The second circle serves to tell us that the resulting traingle FHG is isoscelese, with one of its equal sides lying coincident with the x-axis and therefore with the diameter of the first circle.
For purposes of finding the area consider the base to be segment HF, and altitude measured from point G to that line.
The altitude intersects HF at some point (x,0), and G has coordinates (x,h) where h is the height of the triangle.
Consider point G' on the circle, with coordinates (x,-h). Chord GG' intersects diameter EF, dividing GG' into two segments of length h and EF into segments of length 2+x and 2-x.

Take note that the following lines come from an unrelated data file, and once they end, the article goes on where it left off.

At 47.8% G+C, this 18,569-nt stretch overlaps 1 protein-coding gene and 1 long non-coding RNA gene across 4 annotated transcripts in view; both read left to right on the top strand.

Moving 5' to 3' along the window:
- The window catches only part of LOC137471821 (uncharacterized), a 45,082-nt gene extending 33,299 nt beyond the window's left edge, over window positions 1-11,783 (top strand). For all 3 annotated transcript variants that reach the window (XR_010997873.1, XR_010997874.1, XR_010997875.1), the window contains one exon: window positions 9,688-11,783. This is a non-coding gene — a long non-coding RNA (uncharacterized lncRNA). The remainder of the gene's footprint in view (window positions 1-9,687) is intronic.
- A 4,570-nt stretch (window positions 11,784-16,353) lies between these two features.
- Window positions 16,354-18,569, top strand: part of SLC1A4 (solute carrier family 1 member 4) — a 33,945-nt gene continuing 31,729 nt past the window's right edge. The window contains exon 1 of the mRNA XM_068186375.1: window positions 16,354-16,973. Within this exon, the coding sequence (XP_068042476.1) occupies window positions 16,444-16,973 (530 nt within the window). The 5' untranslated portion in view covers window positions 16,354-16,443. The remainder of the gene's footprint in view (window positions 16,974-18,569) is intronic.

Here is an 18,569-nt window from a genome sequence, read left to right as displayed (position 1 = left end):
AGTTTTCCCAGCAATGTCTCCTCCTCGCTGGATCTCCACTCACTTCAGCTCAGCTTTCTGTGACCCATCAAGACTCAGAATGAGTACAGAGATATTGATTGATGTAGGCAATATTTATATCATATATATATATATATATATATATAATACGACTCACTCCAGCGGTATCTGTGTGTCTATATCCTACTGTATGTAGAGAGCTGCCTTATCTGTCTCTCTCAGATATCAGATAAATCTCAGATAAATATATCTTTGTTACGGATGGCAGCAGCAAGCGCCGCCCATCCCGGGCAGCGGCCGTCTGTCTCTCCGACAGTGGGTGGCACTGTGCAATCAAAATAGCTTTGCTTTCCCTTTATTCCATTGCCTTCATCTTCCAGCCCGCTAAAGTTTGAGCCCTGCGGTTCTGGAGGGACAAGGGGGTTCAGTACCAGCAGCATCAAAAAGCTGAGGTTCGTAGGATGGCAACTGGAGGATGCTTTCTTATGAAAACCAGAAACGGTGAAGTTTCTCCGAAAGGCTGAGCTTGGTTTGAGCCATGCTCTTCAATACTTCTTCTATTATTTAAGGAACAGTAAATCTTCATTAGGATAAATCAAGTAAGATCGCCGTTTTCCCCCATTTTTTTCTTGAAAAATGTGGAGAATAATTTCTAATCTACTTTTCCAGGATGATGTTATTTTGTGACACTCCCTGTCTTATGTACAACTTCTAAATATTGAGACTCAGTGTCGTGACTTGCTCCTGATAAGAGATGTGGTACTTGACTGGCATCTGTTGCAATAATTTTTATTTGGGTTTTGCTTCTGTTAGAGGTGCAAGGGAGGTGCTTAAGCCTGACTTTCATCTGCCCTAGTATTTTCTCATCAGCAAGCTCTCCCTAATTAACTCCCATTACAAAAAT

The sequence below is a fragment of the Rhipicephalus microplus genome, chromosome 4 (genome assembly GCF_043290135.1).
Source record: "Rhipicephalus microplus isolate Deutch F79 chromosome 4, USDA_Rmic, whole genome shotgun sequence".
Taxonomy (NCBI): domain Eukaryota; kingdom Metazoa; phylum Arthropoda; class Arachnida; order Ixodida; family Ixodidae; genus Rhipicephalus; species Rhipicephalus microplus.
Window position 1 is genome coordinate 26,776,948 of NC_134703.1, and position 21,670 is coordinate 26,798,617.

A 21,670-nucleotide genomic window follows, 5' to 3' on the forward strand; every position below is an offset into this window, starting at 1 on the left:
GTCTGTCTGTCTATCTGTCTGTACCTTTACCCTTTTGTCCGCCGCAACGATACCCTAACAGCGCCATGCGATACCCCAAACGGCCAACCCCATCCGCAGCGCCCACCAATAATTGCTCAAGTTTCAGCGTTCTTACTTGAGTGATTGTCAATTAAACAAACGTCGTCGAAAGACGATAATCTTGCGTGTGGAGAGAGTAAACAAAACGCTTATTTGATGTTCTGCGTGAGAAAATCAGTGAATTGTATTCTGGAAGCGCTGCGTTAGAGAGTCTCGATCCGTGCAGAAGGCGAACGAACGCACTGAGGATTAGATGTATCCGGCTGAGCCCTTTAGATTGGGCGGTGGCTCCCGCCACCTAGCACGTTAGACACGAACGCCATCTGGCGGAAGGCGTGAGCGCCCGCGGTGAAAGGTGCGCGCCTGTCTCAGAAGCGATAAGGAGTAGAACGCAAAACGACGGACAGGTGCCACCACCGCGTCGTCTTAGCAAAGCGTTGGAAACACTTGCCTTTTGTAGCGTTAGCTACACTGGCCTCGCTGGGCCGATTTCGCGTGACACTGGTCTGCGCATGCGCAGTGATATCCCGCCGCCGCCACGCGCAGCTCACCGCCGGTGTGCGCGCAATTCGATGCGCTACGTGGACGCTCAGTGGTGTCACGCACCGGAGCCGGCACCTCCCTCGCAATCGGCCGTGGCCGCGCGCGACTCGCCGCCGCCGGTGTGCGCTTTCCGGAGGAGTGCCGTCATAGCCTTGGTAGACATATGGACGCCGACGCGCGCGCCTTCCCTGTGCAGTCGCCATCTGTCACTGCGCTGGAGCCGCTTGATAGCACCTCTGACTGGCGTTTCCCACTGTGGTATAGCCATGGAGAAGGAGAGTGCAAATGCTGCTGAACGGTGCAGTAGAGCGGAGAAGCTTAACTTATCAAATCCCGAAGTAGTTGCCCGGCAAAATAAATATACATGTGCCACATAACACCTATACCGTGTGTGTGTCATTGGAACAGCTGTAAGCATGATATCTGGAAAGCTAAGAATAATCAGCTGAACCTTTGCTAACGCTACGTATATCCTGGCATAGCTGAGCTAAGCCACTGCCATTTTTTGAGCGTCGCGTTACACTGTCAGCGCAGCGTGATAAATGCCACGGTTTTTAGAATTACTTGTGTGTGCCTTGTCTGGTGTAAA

Then h*h = (2-x)(2+x).
So h = sqrt(4-x^2), but we knew that already from G being on the circle.
Since the triangle is isosceles with the base HF being equal to side GF, the length of the base is the same as that of GF: sqrt(h^2 + (2-x)^2).
Substituting for h we get the base equals sqrt(8-4x) = 2 sqrt(2-x).
Thus the area of the triangle is sqrt((4-x^2)(2-x)) = sqrt(8-2x^2-4x+x^3).
Differentiating the above, the numerator, which has to be set equal to zero, is 3x^2-4x-4. Applying the quadratic formula gives solutions as x = 2/3 +/- 4/3.
x=6/3 = 2 results in a zero area "triangle".
x=-2/3 results in
h = sqrt((8/3)(4/3) = 4sqrt(2)/3
base = sqrt(32/3) = 4sqrt(2)/sqrt(3)
Area = 32/(3sqrt(3))/2 = 16sqrt(3)/9 ~= 3.07920143567801
Posted by Charlie
on 2008-01-11 13:22:04